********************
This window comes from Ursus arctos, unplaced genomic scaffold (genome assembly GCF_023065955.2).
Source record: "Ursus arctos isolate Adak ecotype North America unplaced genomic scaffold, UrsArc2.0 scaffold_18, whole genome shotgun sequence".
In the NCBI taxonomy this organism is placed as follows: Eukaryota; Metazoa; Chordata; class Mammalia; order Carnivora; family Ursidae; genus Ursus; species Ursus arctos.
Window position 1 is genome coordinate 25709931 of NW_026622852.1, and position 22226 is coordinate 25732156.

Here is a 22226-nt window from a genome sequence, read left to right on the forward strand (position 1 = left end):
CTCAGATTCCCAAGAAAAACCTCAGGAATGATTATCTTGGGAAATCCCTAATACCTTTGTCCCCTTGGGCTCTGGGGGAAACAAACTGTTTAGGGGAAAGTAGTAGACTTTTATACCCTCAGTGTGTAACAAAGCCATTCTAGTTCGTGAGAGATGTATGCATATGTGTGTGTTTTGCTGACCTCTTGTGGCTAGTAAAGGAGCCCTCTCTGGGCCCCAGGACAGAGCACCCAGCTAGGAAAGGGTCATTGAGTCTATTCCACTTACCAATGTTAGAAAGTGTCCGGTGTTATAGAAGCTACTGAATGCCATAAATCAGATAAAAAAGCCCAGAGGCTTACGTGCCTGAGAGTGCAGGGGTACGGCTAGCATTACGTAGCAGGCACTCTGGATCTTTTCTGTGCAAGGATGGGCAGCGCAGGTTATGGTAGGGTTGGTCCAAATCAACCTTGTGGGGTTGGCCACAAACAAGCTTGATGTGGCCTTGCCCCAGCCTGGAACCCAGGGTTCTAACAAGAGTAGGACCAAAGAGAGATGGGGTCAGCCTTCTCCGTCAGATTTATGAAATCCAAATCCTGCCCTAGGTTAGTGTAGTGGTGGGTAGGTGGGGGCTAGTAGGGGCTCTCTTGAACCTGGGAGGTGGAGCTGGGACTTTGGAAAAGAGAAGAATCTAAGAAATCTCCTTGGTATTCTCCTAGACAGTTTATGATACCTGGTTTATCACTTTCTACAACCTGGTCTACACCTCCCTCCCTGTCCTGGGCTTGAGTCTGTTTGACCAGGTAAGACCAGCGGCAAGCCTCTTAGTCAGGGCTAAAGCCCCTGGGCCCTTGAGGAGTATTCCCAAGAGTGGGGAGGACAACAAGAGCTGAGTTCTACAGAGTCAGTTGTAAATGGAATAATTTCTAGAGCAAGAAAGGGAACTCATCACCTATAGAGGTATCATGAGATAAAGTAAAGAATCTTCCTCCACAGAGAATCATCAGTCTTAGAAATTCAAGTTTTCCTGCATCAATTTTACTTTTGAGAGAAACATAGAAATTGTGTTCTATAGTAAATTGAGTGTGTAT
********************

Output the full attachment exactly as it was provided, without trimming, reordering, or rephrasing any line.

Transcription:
This window comes from Ursus arctos, unplaced genomic scaffold (genome assembly GCF_023065955.2).
Source record: "Ursus arctos isolate Adak ecotype North America unplaced genomic scaffold, UrsArc2.0 scaffold_18, whole genome shotgun sequence".
In the NCBI taxonomy this organism is placed as follows: Eukaryota; Metazoa; Chordata; class Mammalia; order Carnivora; family Ursidae; genus Ursus; species Ursus arctos.
Window position 1 is genome coordinate 25709931 of NW_026622852.1, and position 22226 is coordinate 25732156.

Here is a 22226-nt window from a genome sequence, read left to right on the forward strand (position 1 = left end):
CTCAGATTCCCAAGAAAAACCTCAGGAATGATTATCTTGGGAAATCCCTAATACCTTTGTCCCCTTGGGCTCTGGGGGAAACAAACTGTTTAGGGGAAAGTAGTAGACTTTTATACCCTCAGTGTGTAACAAAGCCATTCTAGTTCGTGAGAGATGTATGCATATGTGTGTGTTTTGCTGACCTCTTGTGGCTAGTAAAGGAGCCCTCTCTGGGCCCCAGGACAGAGCACCCAGCTAGGAAAGGGTCATTGAGTCTATTCCACTTACCAATGTTAGAAAGTGTCCGGTGTTATAGAAGCTACTGAATGCCATAAATCAGATAAAAAAGCCCAGAGGCTTACGTGCCTGAGAGTGCAGGGGTACGGCTAGCATTACGTAGCAGGCACTCTGGATCTTTTCTGTGCAAGGATGGGCAGCGCAGGTTATGGTAGGGTTGGTCCAAATCAACCTTGTGGGGTTGGCCACAAACAAGCTTGATGTGGCCTTGCCCCAGCCTGGAACCCAGGGTTCTAACAAGAGTAGGACCAAAGAGAGATGGGGTCAGCCTTCTCCGTCAGATTTATGAAATCCAAATCCTGCCCTAGGTTAGTGTAGTGGTGGGTAGGTGGGGGCTAGTAGGGGCTCTCTTGAACCTGGGAGGTGGAGCTGGGACTTTGGAAAAGAGAAGAATCTAAGAAATCTCCTTGGTATTCTCCTAGACAGTTTATGATACCTGGTTTATCACTTTCTACAACCTGGTCTACACCTCCCTCCCTGTCCTGGGCTTGAGTCTGTTTGACCAGGTAAGACCAGCGGCAAGCCTCTTAGTCAGGGCTAAAGCCCCTGGGCCCTTGAGGAGTATTCCCAAGAGTGGGGAGGACAACAAGAGCTGAGTTCTACAGAGTCAGTTGTAAATGGAATAATTTCTAGAGCAAGAAAGGGAACTCATCACCTATAGAGGTATCATGAGATAAAGTAAAGAATCTTCCTCCACAGAGAATCATCAGTCTTAGAAATTCAAGTTTTCCTGCATCAATTTTACTTTTGAGAGAAACATAGAAATTGTGTTCTATAGTAAATTGAGTGTGTAT